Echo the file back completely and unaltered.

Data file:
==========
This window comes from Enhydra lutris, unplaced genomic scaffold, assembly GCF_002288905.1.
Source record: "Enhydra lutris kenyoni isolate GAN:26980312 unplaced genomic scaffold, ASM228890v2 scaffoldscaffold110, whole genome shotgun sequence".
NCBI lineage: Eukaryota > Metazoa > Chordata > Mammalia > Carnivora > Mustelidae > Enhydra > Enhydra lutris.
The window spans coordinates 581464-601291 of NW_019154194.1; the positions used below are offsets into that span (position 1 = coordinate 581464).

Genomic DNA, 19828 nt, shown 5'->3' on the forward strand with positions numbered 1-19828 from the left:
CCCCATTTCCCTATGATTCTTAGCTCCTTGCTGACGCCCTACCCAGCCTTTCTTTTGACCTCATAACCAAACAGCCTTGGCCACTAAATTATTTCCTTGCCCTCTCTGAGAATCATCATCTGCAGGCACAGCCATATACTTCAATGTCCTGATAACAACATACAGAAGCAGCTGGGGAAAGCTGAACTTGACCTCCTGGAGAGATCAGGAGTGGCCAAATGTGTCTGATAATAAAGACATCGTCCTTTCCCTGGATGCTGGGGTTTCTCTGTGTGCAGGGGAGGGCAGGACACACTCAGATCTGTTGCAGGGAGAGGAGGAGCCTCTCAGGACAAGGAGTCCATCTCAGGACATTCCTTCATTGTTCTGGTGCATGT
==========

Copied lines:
This window comes from Enhydra lutris, unplaced genomic scaffold, assembly GCF_002288905.1.
Source record: "Enhydra lutris kenyoni isolate GAN:26980312 unplaced genomic scaffold, ASM228890v2 scaffoldscaffold110, whole genome shotgun sequence".
NCBI lineage: Eukaryota > Metazoa > Chordata > Mammalia > Carnivora > Mustelidae > Enhydra > Enhydra lutris.
The window spans coordinates 581464-601291 of NW_019154194.1; the positions used below are offsets into that span (position 1 = coordinate 581464).

Genomic DNA, 19828 nt, shown 5'->3' on the forward strand with positions numbered 1-19828 from the left:
CCCCATTTCCCTATGATTCTTAGCTCCTTGCTGACGCCCTACCCAGCCTTTCTTTTGACCTCATAACCAAACAGCCTTGGCCACTAAATTATTTCCTTGCCCTCTCTGAGAATCATCATCTGCAGGCACAGCCATATACTTCAATGTCCTGATAACAACATACAGAAGCAGCTGGGGAAAGCTGAACTTGACCTCCTGGAGAGATCAGGAGTGGCCAAATGTGTCTGATAATAAAGACATCGTCCTTTCCCTGGATGCTGGGGTTTCTCTGTGTGCAGGGGAGGGCAGGACACACTCAGATCTGTTGCAGGGAGAGGAGGAGCCTCTCAGGACAAGGAGTCCATCTCAGGACATTCCTTCATTGTTCTGGTGCATGT